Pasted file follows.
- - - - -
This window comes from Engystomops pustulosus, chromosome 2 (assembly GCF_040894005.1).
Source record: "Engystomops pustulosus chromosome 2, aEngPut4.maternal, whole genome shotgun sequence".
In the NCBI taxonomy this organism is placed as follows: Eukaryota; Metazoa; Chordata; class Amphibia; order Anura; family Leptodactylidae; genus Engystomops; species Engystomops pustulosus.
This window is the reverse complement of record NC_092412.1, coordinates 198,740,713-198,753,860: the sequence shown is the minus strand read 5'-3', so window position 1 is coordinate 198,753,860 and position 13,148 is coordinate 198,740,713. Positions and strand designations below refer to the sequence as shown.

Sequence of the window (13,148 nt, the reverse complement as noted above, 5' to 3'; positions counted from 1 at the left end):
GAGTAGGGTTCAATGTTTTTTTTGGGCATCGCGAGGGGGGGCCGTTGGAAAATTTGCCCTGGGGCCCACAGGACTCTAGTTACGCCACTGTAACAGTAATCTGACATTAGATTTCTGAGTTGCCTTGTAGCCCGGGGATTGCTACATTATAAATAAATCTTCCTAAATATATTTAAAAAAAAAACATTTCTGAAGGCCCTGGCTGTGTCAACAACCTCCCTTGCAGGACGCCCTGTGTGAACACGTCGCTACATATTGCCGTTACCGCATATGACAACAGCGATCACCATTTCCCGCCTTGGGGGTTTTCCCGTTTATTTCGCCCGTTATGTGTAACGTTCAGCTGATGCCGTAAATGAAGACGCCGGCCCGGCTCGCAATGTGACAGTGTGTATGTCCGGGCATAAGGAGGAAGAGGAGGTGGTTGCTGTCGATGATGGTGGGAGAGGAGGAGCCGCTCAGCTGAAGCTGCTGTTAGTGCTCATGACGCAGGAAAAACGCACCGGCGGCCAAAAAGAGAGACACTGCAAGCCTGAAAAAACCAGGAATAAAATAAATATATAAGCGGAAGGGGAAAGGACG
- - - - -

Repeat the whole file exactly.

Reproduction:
This window comes from Engystomops pustulosus, chromosome 2 (assembly GCF_040894005.1).
Source record: "Engystomops pustulosus chromosome 2, aEngPut4.maternal, whole genome shotgun sequence".
In the NCBI taxonomy this organism is placed as follows: Eukaryota; Metazoa; Chordata; class Amphibia; order Anura; family Leptodactylidae; genus Engystomops; species Engystomops pustulosus.
This window is the reverse complement of record NC_092412.1, coordinates 198,740,713-198,753,860: the sequence shown is the minus strand read 5'-3', so window position 1 is coordinate 198,753,860 and position 13,148 is coordinate 198,740,713. Positions and strand designations below refer to the sequence as shown.

Sequence of the window (13,148 nt, the reverse complement as noted above, 5' to 3'; positions counted from 1 at the left end):
GAGTAGGGTTCAATGTTTTTTTTGGGCATCGCGAGGGGGGGCCGTTGGAAAATTTGCCCTGGGGCCCACAGGACTCTAGTTACGCCACTGTAACAGTAATCTGACATTAGATTTCTGAGTTGCCTTGTAGCCCGGGGATTGCTACATTATAAATAAATCTTCCTAAATATATTTAAAAAAAAAACATTTCTGAAGGCCCTGGCTGTGTCAACAACCTCCCTTGCAGGACGCCCTGTGTGAACACGTCGCTACATATTGCCGTTACCGCATATGACAACAGCGATCACCATTTCCCGCCTTGGGGGTTTTCCCGTTTATTTCGCCCGTTATGTGTAACGTTCAGCTGATGCCGTAAATGAAGACGCCGGCCCGGCTCGCAATGTGACAGTGTGTATGTCCGGGCATAAGGAGGAAGAGGAGGTGGTTGCTGTCGATGATGGTGGGAGAGGAGGAGCCGCTCAGCTGAAGCTGCTGTTAGTGCTCATGACGCAGGAAAAACGCACCGGCGGCCAAAAAGAGAGACACTGCAAGCCTGAAAAAACCAGGAATAAAATAAATATATAAGCGGAAGGGGAAAGGACG